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Alfa Romeo 6C 1500 Gran Sport Testa Fissa by Zagato, #10814406, 1933

  • This car, chassis #10814406, was purchased new by Anna Maria Peduzzi, one of the classic era's most notable female drivers. Nicknamed "Marocchina" for her dark complexion, she ran this 6C Alfa in no fewer than a half-dozen races in 1933, consistently placing well. In 1934, she drove for Scuderia Ferrari in the Mille Miglia, winning the 1500cc class with her husband, Gianfranco Comotti, riding alongside. Comotti also raced for Scuderia Ferrari, though he did not achieve much success beyond minor (non Championship) Grand Prix following World War II. The strength of Peduzzi as a racing driver is evident in her ability to compete in the most arduous races of the classic era. Apart from taking a class win in the Mille Miglia—a thousand mile loop from Brescia to Rome and back, all on rough public roads—she tackled the Targa Florio in Sicily on five occasions. In the post-War era, she continued racing for many years in spite of suffering physical impairments from polio.
  • The 1934 Mille Miglia class win was a noteworthy achievement for the car, as it happened a long six years after a 1500cc Alfa won the race outright in 1928. Already by the end of 1930, Alfa Romeo had upgraded the 1500cc motor to 1750cc specification as a matter of course, along with a slightly revised chassis. However, 1.5 litre motors could still be had, if desired, until 1933. So it is that chassis #10814406—for all intents and purposes a 1750 chassis—was the very last to be fitted with a 1500cc straight six. This spelled the end of an 8-year production run for the motor, during which time more than 1,500 were employed in road and race service. This particular motor, however, in addition to being the last ever fitted by the factory, is also one of just twelve Testa Fissa specification motors—the head and block comprising one cast.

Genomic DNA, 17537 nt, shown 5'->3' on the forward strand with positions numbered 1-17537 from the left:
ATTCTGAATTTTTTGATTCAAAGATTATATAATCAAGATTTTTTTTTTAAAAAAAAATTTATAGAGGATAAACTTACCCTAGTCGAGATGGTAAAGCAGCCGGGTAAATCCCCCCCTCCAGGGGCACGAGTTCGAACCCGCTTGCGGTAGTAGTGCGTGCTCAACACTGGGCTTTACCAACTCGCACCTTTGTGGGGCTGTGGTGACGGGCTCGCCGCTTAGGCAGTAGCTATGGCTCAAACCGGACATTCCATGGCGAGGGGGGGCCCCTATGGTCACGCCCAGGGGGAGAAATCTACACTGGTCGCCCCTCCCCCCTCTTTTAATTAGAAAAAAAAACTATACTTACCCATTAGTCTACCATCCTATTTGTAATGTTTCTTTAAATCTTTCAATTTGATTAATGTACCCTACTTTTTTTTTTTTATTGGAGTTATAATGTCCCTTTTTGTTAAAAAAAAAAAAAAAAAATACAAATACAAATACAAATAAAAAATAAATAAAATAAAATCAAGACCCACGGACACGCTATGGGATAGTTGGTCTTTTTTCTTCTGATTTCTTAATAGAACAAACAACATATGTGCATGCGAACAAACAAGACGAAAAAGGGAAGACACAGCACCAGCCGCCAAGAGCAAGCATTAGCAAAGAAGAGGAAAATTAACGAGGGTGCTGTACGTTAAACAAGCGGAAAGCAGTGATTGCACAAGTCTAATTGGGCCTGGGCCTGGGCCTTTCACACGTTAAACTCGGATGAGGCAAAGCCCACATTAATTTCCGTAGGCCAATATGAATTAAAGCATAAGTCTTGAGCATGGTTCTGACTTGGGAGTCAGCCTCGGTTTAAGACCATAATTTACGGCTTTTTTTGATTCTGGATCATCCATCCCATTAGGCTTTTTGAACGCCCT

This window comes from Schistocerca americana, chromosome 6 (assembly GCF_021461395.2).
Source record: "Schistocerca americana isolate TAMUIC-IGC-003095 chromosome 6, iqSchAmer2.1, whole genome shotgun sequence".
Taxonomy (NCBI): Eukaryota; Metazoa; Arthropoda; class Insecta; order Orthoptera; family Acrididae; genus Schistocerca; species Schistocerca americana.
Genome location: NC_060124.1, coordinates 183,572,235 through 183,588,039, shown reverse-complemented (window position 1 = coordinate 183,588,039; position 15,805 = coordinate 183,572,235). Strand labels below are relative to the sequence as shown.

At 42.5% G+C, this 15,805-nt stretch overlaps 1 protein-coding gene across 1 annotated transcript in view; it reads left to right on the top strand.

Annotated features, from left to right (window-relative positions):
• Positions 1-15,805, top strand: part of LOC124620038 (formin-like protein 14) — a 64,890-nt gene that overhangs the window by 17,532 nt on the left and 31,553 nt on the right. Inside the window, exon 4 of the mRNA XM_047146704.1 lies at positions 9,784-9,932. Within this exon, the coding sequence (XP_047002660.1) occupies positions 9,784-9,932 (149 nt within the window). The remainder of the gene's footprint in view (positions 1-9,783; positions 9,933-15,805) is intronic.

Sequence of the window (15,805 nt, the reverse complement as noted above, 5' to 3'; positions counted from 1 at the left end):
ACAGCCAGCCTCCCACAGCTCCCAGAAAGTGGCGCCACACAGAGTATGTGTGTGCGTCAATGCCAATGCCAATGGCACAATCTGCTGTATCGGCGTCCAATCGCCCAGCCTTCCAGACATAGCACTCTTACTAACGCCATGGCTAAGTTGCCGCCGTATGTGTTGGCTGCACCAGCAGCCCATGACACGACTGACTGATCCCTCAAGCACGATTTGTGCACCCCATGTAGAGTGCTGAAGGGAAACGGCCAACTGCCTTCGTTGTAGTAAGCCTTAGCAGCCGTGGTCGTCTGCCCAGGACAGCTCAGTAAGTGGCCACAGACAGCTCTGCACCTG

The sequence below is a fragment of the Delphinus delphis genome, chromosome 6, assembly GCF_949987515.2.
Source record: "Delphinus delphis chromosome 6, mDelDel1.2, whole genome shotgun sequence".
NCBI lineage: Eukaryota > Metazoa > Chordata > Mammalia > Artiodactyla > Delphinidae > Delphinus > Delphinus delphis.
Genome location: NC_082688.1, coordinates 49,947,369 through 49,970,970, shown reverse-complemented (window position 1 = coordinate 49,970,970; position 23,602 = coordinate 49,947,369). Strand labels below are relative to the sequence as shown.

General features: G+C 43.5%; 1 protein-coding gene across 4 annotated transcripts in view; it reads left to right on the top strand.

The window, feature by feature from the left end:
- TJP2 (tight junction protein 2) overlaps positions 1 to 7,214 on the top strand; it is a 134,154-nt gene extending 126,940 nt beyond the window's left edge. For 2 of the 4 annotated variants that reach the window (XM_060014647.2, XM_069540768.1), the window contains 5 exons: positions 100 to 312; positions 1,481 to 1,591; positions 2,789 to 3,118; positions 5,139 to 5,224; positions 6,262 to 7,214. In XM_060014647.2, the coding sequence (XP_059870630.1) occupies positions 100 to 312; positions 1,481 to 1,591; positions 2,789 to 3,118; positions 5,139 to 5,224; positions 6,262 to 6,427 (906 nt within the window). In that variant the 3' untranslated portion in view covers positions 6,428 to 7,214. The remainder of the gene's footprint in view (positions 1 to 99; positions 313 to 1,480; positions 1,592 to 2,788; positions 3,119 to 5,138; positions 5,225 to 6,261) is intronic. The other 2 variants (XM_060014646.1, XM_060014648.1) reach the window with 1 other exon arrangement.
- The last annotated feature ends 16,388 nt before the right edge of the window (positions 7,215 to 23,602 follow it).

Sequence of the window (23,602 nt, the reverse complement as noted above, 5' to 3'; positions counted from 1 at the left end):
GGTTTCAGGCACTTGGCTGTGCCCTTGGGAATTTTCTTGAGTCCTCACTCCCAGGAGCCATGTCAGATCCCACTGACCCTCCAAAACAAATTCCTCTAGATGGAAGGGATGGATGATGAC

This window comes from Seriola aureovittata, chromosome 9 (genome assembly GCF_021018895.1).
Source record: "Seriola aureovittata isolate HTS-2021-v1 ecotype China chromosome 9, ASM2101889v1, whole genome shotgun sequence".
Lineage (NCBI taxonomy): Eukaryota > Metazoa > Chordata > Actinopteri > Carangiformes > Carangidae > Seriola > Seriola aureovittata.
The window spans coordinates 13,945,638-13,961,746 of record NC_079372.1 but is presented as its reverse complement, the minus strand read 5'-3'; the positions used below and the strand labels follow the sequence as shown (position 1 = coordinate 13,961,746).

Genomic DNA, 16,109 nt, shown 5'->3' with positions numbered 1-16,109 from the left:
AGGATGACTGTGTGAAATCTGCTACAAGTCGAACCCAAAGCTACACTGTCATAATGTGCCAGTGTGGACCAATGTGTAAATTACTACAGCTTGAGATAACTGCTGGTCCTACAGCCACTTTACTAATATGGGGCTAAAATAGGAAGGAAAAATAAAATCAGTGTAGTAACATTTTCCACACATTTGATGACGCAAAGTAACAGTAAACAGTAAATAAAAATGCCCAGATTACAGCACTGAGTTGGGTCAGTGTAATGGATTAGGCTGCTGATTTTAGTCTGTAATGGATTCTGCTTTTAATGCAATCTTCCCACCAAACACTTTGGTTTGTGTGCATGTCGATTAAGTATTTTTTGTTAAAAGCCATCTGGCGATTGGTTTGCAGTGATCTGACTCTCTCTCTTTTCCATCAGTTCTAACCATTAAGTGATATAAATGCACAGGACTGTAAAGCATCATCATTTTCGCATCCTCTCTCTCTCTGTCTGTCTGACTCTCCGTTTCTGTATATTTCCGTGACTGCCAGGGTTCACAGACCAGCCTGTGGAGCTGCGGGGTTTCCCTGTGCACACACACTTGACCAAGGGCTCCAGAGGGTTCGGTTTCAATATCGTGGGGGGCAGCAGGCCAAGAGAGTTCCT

• The Testa Fissa design gave the basic supercharged 6-cylinder an extra 8 horsepower, more or less, raising the total output to 90 brake horsepower, or thereabouts. Top speed doesn't really get beyond 90 miles per hour, but keep in mind that the average race speed for the winning Mille Miglia driver in 1930 was just 60 miles per hour. Through these early years, keeping a car alive meant more than out-and-out speed. The roads were simply too rough, and the race too long for speed to rule all. In this sense, the Mille Miglia was very much a vestige of the original Grand Prix concept—a grueling endurance test on the open road.
  • Sometime after the War, Ferrari importer Luigi Chinetti brought chassis #10814406 into Colorado. The car had not been fully restored until the present owner's effort, during which much information about the original state of things was learned through film from the 1934 Mille Miglia. Scuderia Ferrari badges identified the car, while the coachwork has been approximated, attributed by small plates to Zagato, but perhaps the original was built by Brianza. Whichever of the two did actually clothe the car is at least in part insignificant. On one account, most of the body has been refabricated, and on the second account, Brianza was a small firm run for only a few years by the folks at Zagato. So, apart from the name, it's six of one, one half-dozen of the other.

 

Last Updated: Aug 23, 2017